Source: http://www.phpdeveloper.org/news/23689

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var d = new Date();
r = escape(d.getTime()*Math.random());
document.writeln('’);
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Symfony Finland: Going Async in Symfony Controllers

Symfony Finland: Going Async in Symfony Controllers

On the Symfony Finland site Jani Tarvainen has posted a tutorial showing you how to create asynchronous controller handling in a Symfony-based application.

Asynchronous programming has become a synonym for high performance in server side web applications in the recent years. This is largely due to the rising popularity of JavaScript and Node.js, in which everything is async by default. [...] So asynchronous programming does not push your computer into overdrive to enable higher performance. What it can do is help the computer to use it’s resources more efficiently, by removing time spent waiting.

He then talks about PHP’s typical flow model – synchronous and single-threaded. While it does make it simpler to debug/understand it also limits it and can cause higher processing times. Thanks to some other projects, however, asynchronous development with PHP has become more of a reality. He shows how to use one of these projects, Icicle, and its coroutines functionality to make a Symfony controller that handles calls to a sayHello method asynchronously, returning messages in a fraction of the normal processing time.

Source: http://www.phpdeveloper.org/news/23688

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var d = new Date();
r = escape(d.getTime()*Math.random());
document.writeln('’);
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Symfony Finland: Going Async in Symfony Controllers

Symfony Finland: Going Async in Symfony Controllers

On the Symfony Finland site Jani Tarvainen has posted a tutorial showing you how to create asynchronous controller handling in a Symfony-based application.

Asynchronous programming has become a synonym for high performance in server side web applications in the recent years. This is largely due to the rising popularity of JavaScript and Node.js, in which everything is async by default. [...] So asynchronous programming does not push your computer into overdrive to enable higher performance. What it can do is help the computer to use it’s resources more efficiently, by removing time spent waiting.

He then talks about PHP’s typical flow model – synchronous and single-threaded. While it does make it simpler to debug/understand it also limits it and can cause higher processing times. Thanks to some other projects, however, asynchronous development with PHP has become more of a reality. He shows how to use one of these projects, Icicle, and its coroutines functionality to make a Symfony controller that handles calls to a sayHello method asynchronously, returning messages in a fraction of the normal processing time.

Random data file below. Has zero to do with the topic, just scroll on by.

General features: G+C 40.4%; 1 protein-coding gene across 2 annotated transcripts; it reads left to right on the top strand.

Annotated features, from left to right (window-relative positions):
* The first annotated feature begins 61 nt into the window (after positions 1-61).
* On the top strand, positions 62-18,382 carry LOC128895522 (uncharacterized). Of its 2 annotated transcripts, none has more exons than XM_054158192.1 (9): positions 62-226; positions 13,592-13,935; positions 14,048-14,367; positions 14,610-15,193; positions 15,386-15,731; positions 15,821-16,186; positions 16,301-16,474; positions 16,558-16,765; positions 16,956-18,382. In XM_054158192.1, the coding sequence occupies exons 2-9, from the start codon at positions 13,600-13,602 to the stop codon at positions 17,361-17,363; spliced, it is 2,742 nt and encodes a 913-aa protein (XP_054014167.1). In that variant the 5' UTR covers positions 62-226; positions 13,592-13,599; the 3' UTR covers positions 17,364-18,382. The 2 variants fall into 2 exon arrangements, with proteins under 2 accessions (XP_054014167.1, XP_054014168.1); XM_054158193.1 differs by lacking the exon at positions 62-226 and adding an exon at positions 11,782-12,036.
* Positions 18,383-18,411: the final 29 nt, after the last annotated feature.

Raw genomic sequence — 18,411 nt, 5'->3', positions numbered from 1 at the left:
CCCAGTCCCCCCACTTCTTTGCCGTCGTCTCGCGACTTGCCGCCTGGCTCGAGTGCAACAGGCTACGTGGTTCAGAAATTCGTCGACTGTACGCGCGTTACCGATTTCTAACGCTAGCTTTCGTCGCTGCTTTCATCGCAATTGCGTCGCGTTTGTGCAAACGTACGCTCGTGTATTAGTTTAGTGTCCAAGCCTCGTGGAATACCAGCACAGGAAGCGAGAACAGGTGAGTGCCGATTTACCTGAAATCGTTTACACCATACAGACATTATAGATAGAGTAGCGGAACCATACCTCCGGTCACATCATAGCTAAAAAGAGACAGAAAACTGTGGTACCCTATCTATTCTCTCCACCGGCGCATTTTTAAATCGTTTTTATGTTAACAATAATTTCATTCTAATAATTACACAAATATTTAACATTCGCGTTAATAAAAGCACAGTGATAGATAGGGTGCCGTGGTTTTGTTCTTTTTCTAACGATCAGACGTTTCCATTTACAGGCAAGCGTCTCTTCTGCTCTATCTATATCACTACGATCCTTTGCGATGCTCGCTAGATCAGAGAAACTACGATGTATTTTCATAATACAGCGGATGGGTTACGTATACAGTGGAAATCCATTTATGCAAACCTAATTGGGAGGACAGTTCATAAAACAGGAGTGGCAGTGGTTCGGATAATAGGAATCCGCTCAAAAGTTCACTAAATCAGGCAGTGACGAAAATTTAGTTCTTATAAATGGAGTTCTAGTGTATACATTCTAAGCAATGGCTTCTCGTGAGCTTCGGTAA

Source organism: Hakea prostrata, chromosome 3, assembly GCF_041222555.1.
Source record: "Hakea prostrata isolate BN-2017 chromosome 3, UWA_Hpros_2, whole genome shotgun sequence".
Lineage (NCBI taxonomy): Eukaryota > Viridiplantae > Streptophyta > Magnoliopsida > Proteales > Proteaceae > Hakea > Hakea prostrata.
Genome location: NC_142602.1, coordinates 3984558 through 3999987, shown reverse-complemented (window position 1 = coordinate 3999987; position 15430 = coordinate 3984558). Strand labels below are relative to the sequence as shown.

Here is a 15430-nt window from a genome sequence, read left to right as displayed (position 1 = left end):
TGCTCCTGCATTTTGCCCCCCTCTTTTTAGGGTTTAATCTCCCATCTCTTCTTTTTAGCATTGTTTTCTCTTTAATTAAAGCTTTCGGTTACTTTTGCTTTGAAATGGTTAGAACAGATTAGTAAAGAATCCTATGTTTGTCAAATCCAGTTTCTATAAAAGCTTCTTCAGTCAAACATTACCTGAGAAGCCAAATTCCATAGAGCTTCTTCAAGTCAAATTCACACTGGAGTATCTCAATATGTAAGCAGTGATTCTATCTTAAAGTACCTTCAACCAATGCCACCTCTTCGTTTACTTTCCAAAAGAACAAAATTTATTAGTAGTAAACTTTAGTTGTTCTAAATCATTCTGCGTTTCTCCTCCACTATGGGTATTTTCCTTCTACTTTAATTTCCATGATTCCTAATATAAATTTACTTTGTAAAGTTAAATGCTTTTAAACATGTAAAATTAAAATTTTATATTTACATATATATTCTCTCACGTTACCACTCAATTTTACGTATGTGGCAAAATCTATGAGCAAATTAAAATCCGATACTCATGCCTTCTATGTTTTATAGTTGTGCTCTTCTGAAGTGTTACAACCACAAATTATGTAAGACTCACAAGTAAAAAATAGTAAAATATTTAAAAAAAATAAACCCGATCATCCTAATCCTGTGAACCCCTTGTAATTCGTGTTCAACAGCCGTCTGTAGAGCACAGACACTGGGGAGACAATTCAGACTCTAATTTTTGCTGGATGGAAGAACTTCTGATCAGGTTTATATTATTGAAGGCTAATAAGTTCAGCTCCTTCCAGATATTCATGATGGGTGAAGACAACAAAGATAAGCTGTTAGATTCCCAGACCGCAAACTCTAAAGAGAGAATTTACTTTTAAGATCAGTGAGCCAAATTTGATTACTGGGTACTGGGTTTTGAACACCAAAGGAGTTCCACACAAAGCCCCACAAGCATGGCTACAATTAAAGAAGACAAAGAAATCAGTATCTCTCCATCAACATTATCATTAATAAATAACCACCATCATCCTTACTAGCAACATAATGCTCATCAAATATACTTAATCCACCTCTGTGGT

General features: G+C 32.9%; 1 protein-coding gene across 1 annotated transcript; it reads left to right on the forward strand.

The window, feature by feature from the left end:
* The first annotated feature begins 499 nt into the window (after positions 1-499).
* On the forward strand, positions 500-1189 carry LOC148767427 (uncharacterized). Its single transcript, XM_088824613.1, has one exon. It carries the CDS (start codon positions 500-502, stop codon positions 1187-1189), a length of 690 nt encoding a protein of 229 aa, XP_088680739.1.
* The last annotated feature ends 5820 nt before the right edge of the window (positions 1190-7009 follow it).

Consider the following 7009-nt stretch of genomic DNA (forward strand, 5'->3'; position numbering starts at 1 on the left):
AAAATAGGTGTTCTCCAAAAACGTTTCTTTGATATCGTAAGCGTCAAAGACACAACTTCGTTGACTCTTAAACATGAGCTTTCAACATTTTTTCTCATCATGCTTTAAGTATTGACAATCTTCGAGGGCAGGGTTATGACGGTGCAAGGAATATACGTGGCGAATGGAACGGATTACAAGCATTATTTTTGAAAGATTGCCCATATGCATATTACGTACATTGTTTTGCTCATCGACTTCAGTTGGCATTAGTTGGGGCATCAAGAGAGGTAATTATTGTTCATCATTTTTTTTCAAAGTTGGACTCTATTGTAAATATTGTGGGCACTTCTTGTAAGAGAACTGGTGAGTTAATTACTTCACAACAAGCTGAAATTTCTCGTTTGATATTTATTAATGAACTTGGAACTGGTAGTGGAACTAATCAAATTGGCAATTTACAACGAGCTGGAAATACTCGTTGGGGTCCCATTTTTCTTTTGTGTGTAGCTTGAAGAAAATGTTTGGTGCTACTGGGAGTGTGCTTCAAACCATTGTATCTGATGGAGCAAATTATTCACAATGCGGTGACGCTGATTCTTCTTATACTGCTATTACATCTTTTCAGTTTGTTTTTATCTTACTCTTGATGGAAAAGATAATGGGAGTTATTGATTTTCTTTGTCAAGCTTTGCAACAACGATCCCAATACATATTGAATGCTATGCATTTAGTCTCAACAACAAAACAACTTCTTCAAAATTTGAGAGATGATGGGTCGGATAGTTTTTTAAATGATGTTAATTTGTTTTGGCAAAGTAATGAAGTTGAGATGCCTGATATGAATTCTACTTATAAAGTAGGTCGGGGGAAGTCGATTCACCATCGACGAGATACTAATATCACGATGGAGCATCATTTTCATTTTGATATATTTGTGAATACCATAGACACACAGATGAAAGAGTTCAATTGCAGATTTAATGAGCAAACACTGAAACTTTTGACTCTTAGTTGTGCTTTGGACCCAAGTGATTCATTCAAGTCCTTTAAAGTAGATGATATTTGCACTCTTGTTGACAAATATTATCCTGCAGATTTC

Source: http://www.phpdeveloper.org/news/23688

<!–
var d = new Date();
r = escape(d.getTime()*Math.random());
document.writeln('’);
//–>

Symfony Finland: Going Async in Symfony Controllers

Symfony Finland: Going Async in Symfony Controllers

On the Symfony Finland site Jani Tarvainen has posted a tutorial showing you how to create asynchronous controller handling in a Symfony-based application.

Asynchronous programming has become a synonym for high performance in server side web applications in the recent years. This is largely due to the rising popularity of JavaScript and Node.js, in which everything is async by default. [...] So asynchronous programming does not push your computer into overdrive to enable higher performance. What it can do is help the computer to use it’s resources more efficiently, by removing time spent waiting.

He then talks about PHP’s typical flow model – synchronous and single-threaded. While it does make it simpler to debug/understand it also limits it and can cause higher processing times. Thanks to some other projects, however, asynchronous development with PHP has become more of a reality. He shows how to use one of these projects, Icicle, and its coroutines functionality to make a Symfony controller that handles calls to a sayHello method asynchronously, returning messages in a fraction of the normal processing time.

Source: http://www.phpdeveloper.org/news/23688

<!–
var d = new Date();
r = escape(d.getTime()*Math.random());
document.writeln('’);
//–>